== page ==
To those who travel there today, the West Indies are unspoiled paradise islands. Yet that image conceals a turbulent and shocking history. For some 200 years after 1650, the West Indies were the strategic center of the western world, witnessing one of the greatest power struggles of the age as Europeans made and lost immense fortunes growing and trading in sugar-a commodity so lucrative it became known as "white gold." As Matthew Parker vividly chronicles in his sweeping history, the sugar revolution made the English, in particular, a nation of voracious consumers-so much so that the wealth of her island colonies became the foundation and focus of England's commercial and imperial greatness, underpinning the British economy and ultimately fueling the Industrial Revolution. Yet with the incredible wealth came untold misery: the horror endured by slaves, on whose backs the sugar empire was brutally built; the rampant disease that claimed the lives of one-third of all whites within three years of arrival in the Caribbean; the cruelty, corruption, and decadence of the plantation culture.
While sugar came to dictate imperial policy, for those on the ground the British West Indian empire presented a disturbing moral universe. Parker brilliantly interweaves the human stories of those since lost to history whose fortunes and fame rose and fell with sugar. Their industry drove the development of the North American mainland states, and with it a slave culture, as the plantation model was exported to the warm, southern states. Broad in scope, rich in detail, The Sugar Barons freshly links the histories of Europe, the West Indies, and North America and reveals the full impact of the sugar revolution, the resonance of which is still felt today.
|Publisher:||Walker & Company|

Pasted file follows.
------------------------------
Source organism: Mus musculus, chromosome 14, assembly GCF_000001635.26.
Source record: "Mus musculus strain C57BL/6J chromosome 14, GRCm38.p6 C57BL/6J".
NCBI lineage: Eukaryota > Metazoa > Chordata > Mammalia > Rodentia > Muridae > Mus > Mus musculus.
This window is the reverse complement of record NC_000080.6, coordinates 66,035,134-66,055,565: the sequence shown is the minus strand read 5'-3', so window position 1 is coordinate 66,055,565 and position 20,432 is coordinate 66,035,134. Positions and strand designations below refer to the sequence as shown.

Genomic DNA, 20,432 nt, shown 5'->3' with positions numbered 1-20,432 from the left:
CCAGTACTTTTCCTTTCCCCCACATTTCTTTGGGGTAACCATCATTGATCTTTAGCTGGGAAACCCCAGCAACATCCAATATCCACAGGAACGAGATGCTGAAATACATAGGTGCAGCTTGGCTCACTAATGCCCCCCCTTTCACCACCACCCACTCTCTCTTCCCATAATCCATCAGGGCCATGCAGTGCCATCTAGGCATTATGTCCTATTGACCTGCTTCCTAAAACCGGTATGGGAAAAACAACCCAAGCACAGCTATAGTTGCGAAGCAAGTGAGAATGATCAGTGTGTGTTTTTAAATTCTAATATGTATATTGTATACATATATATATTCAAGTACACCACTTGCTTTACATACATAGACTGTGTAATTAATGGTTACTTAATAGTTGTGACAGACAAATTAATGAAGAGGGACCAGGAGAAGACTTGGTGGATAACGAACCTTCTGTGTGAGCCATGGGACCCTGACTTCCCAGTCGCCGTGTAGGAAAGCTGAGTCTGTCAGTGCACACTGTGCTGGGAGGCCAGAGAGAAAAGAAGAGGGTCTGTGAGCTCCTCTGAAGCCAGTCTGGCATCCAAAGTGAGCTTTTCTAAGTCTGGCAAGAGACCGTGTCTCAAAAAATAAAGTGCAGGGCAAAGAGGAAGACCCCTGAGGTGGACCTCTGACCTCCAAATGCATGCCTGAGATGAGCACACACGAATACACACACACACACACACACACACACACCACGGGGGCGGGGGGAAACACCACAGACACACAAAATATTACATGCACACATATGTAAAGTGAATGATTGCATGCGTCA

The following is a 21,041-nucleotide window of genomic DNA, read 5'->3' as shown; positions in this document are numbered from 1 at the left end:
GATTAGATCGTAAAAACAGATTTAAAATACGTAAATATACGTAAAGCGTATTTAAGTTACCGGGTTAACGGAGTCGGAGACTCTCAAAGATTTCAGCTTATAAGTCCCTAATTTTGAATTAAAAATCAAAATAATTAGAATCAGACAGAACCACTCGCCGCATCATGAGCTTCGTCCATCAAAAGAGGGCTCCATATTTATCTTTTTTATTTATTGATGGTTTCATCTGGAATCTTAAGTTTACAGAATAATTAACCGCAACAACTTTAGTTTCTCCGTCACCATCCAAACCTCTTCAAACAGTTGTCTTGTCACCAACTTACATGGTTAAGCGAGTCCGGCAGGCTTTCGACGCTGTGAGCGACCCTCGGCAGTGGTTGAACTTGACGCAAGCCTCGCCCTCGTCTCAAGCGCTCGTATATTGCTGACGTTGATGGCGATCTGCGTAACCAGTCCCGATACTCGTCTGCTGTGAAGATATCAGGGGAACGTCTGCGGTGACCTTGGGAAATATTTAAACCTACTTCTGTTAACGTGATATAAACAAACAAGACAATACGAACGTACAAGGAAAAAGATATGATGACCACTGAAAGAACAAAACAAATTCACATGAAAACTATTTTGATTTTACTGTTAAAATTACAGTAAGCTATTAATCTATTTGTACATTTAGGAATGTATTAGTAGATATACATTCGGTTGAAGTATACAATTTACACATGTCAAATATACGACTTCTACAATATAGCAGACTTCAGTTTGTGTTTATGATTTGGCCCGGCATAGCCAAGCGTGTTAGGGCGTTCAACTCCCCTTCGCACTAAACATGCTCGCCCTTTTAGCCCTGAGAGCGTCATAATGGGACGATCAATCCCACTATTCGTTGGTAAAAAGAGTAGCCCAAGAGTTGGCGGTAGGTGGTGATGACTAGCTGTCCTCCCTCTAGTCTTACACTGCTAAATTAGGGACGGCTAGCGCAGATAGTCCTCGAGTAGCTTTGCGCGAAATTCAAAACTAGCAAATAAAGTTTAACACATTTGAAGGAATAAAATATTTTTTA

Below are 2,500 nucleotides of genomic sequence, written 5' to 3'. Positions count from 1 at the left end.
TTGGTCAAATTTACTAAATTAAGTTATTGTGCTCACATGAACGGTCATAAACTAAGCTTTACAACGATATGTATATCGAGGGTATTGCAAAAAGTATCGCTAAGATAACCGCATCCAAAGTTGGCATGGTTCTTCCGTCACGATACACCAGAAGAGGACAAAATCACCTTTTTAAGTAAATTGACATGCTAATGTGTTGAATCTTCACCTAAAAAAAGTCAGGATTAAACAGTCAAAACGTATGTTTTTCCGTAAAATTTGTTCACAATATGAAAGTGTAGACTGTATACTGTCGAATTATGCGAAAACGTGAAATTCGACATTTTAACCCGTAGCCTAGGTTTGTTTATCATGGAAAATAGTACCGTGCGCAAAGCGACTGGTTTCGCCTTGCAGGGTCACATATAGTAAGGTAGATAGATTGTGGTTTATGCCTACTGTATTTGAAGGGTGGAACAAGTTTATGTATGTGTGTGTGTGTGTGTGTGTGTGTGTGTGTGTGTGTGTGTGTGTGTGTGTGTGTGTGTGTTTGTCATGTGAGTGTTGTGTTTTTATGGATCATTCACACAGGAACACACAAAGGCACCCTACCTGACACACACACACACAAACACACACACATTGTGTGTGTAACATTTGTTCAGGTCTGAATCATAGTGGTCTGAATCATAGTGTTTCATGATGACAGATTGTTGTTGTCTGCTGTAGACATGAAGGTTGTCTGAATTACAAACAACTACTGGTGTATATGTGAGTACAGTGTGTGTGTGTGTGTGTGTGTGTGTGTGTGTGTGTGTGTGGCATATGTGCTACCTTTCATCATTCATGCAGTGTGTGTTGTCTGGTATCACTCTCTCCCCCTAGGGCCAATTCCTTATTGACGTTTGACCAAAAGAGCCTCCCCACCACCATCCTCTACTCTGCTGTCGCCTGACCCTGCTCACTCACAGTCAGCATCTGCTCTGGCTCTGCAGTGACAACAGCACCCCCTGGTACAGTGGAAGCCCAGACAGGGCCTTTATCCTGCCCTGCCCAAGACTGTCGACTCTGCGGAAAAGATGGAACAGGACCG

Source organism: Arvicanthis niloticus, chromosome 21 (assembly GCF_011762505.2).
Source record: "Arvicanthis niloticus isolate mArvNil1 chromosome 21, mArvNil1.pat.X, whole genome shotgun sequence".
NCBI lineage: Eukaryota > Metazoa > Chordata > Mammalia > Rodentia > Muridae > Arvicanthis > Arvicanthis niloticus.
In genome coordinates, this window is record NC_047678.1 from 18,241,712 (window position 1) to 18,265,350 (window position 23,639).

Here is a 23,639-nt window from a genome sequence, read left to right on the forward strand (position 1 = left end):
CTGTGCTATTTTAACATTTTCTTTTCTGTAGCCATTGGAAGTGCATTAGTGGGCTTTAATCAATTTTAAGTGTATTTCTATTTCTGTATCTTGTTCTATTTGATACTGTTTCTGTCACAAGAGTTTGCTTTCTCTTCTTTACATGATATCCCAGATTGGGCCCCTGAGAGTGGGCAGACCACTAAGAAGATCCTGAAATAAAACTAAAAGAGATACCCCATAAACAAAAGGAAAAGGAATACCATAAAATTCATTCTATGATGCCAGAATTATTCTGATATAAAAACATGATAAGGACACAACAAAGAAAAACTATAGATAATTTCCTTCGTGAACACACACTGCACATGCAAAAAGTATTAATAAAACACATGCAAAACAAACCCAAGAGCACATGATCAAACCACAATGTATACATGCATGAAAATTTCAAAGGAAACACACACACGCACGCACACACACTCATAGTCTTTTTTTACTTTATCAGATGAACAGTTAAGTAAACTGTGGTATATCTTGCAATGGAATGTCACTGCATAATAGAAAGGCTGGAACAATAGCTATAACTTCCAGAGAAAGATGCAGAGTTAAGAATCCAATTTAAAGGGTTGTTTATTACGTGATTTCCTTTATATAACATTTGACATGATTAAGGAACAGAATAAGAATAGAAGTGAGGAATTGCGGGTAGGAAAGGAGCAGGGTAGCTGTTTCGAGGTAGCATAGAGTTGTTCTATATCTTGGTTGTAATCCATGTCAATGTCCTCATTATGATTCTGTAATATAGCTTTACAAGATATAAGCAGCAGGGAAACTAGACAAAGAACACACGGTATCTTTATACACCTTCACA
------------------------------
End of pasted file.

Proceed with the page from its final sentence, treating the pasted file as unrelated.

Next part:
|Product dimensions:||5.50(w) x 8.10(h) x 1.40(d)|
About the Author
Jonathan Cowley is a British actor who now calls Los Angeles home. He is an accomplished narrator, having recorded over fifty audiobooks and received AudioFile Earphones Awards for his narration of The Science of Evil by Simon Baron-Cohen and The Tower, the Zoo and the Tortoise by Julia Stuart.
Table of Contents
Simplified Family Trees xii
Picture Sources xviii
Introduction 'Hot as Hell, and as Wicked as the Devil' 1
Part 1 The Pioneers
1 White Gold, 1642 9
2 The First Settlements, 1605-41 14
3 The Sugar Revolution: 'So Noble an Undertaking' 32
4 The Sugar Revolution: 'Most inhuman and barbarous persons' 44
5 The Plantation: Masters and Slaves 52
6 The English Civil War in Barbados 67
7 The Plantation: Life and Death 76
8 Cromwell's 'Western Design': Disaster in Hispaniola 88
9 The Invasion of Jamaica 97
Part 2 The Grandees
10 The Restoration 115
11 Expansion, War and the Rise of the Beckfords 132
12 'All slaves are enemies' 147
13 The Cousins Henry Drax and Christopher Codrington 161
14 God's Vengeance 169
15 The Planter at War: Codrington in the Leeward Islands 180
16 The French Invasion of Jamaica 192
17 Codrington the Younger in the West Indies 197
18 The Murder of Daniel Parke 211
19 The Beckfords: The Next Generation 219
20 Piracy and Rum 234
21 The Maroon War in Jamaica and the War of Jenkins's Ear 248
22 Barbados, the 'Civilised Isle' 259
23 Thomas Thistlewood in Jamaica: 'Tonight very lonely and melancholy again' 270
24 Jamaica: Rich and Poor 285
25 The Sugar Lobby 296
Part 3 The Inheritors
26 Luxury and Debt 311
27 The War Against America 325
28 The West Indian 'Nabobs': Absenteeism, Decadence and Decline 333
29 Peace and Freedom 345
Epilogue The Sins of the Fathers 359
Source Notes 365
Select Bibliography 417
Most Helpful Customer Reviews
This book is very well written and an excellent history of the region. It provides and outstanding reference as to why the "new world" experienced the racial difficulties that it has.
This reasonably interesting survey of the roots of the First British Empire is at its best when dealing with the settlement of Barbados and Jamaica, how sugar came to be the predominant cash crop, and the con-commitment to slavery as the prime means of production. Parker's narrative rapidly tails off when he reaches the conclusion of the Seven Years War, and then moves as quickly as possible to London's abolition of African slavery. Considering that Parker seems to be as interested in how piracy came to be the poor man's alternative to agribusiness, perhaps starting with a narrow focus on the origins of the sugar barons wasn't the best narrative choice; writing more of an account of London's West Indian empire from both sides of the Atlantic might have been a better strategy. Again, there's nothing actually wrong with this book, it just feels a bit thin.
This is the worst book I have ever read. There are so many Grammatical errors. Do not buy! I could only read five pages before I had to stop.